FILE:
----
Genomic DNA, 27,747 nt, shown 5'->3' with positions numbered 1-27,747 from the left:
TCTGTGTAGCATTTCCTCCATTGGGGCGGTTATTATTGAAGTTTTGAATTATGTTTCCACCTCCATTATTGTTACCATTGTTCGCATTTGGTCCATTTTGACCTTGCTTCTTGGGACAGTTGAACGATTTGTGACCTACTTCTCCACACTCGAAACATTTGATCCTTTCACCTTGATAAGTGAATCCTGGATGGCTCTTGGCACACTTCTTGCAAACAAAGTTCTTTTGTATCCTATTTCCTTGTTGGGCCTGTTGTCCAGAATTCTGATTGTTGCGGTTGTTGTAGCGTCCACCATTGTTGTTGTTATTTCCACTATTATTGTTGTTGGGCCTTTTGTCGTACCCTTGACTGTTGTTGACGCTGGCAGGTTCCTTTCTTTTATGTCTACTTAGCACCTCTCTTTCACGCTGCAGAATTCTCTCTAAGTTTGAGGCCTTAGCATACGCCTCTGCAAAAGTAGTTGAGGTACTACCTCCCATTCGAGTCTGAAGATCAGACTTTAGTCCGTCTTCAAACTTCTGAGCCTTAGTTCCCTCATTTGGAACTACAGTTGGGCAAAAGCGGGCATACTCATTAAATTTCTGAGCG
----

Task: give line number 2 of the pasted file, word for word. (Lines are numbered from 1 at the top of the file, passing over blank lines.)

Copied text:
TCTGTGTAGCATTTCCTCCATTGGGGCGGTTATTATTGAAGTTTTGAATTATGTTTCCACCTCCATTATTGTTACCATTGTTCGCATTTGGTCCATTTTGACCTTGCTTCTTGGGACAGTTGAACGATTTGTGACCTACTTCTCCACACTCGAAACATTTGATCCTTTCACCTTGATAAGTGAATCCTGGATGGCTCTTGGCACACTTCTTGCAAACAAAGTTCTTTTGTATCCTATTTCCTTGTTGGGCCTGTTGTCCAGAATTCTGATTGTTGCGGTTGTTGTAGCGTCCACCATTGTTGTTGTTATTTCCACTATTATTGTTGTTGGGCCTTTTGTCGTACCCTTGACTGTTGTTGACGCTGGCAGGTTCCTTTCTTTTATGTCTACTTAGCACCTCTCTTTCACGCTGCAGAATTCTCTCTAAGTTTGAGGCCTTAGCATACGCCTCTGCAAAAGTAGTTGAGGTACTACCTCCCATTCGAGTCTGAAGATCAGACTTTAGTCCGTCTTCAAACTTCTGAGCCTTAGTTCCCTCATTTGGAACTACAGTTGGGCAAAAGCGGGCATACTCATTAAATTTCTGAGCG